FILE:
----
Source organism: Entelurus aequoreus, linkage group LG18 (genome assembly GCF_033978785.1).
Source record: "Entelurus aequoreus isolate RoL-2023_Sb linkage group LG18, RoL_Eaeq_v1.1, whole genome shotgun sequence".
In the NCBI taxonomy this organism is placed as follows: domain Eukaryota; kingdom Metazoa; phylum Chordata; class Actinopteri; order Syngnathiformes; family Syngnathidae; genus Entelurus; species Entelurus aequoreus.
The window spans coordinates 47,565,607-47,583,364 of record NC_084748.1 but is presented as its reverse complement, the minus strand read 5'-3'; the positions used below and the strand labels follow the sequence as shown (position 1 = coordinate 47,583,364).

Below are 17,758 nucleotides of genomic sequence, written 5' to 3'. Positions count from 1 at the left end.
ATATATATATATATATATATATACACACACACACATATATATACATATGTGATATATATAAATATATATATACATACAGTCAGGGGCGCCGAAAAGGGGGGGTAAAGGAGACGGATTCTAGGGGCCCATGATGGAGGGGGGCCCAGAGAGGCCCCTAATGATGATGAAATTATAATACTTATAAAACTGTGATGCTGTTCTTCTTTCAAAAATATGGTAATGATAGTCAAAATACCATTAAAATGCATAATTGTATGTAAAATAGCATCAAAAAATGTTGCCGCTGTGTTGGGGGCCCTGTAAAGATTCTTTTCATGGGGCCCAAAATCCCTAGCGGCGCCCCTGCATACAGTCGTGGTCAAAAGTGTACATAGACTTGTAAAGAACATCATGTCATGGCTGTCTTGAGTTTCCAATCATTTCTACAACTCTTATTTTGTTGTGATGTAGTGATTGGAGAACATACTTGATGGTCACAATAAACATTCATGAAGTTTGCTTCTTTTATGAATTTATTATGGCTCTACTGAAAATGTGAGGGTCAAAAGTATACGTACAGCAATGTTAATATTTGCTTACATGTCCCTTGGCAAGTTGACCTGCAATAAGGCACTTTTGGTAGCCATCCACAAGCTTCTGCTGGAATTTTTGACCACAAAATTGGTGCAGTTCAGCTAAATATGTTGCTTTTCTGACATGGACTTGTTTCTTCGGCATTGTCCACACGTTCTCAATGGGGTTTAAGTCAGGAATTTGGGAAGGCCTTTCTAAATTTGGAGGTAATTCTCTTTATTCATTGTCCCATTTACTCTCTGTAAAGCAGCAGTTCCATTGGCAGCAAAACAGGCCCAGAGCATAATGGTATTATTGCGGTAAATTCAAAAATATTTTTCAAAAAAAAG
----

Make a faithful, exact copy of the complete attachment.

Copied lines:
Source organism: Entelurus aequoreus, linkage group LG18 (genome assembly GCF_033978785.1).
Source record: "Entelurus aequoreus isolate RoL-2023_Sb linkage group LG18, RoL_Eaeq_v1.1, whole genome shotgun sequence".
In the NCBI taxonomy this organism is placed as follows: domain Eukaryota; kingdom Metazoa; phylum Chordata; class Actinopteri; order Syngnathiformes; family Syngnathidae; genus Entelurus; species Entelurus aequoreus.
The window spans coordinates 47,565,607-47,583,364 of record NC_084748.1 but is presented as its reverse complement, the minus strand read 5'-3'; the positions used below and the strand labels follow the sequence as shown (position 1 = coordinate 47,583,364).

Below are 17,758 nucleotides of genomic sequence, written 5' to 3'. Positions count from 1 at the left end.
ATATATATATATATATATATATACACACACACACATATATATACATATGTGATATATATAAATATATATATACATACAGTCAGGGGCGCCGAAAAGGGGGGGTAAAGGAGACGGATTCTAGGGGCCCATGATGGAGGGGGGCCCAGAGAGGCCCCTAATGATGATGAAATTATAATACTTATAAAACTGTGATGCTGTTCTTCTTTCAAAAATATGGTAATGATAGTCAAAATACCATTAAAATGCATAATTGTATGTAAAATAGCATCAAAAAATGTTGCCGCTGTGTTGGGGGCCCTGTAAAGATTCTTTTCATGGGGCCCAAAATCCCTAGCGGCGCCCCTGCATACAGTCGTGGTCAAAAGTGTACATAGACTTGTAAAGAACATCATGTCATGGCTGTCTTGAGTTTCCAATCATTTCTACAACTCTTATTTTGTTGTGATGTAGTGATTGGAGAACATACTTGATGGTCACAATAAACATTCATGAAGTTTGCTTCTTTTATGAATTTATTATGGCTCTACTGAAAATGTGAGGGTCAAAAGTATACGTACAGCAATGTTAATATTTGCTTACATGTCCCTTGGCAAGTTGACCTGCAATAAGGCACTTTTGGTAGCCATCCACAAGCTTCTGCTGGAATTTTTGACCACAAAATTGGTGCAGTTCAGCTAAATATGTTGCTTTTCTGACATGGACTTGTTTCTTCGGCATTGTCCACACGTTCTCAATGGGGTTTAAGTCAGGAATTTGGGAAGGCCTTTCTAAATTTGGAGGTAATTCTCTTTATTCATTGTCCCATTTACTCTCTGTAAAGCAGCAGTTCCATTGGCAGCAAAACAGGCCCAGAGCATAATGGTATTATTGCGGTAAATTCAAAAATATTTTTCAAAAAAAAG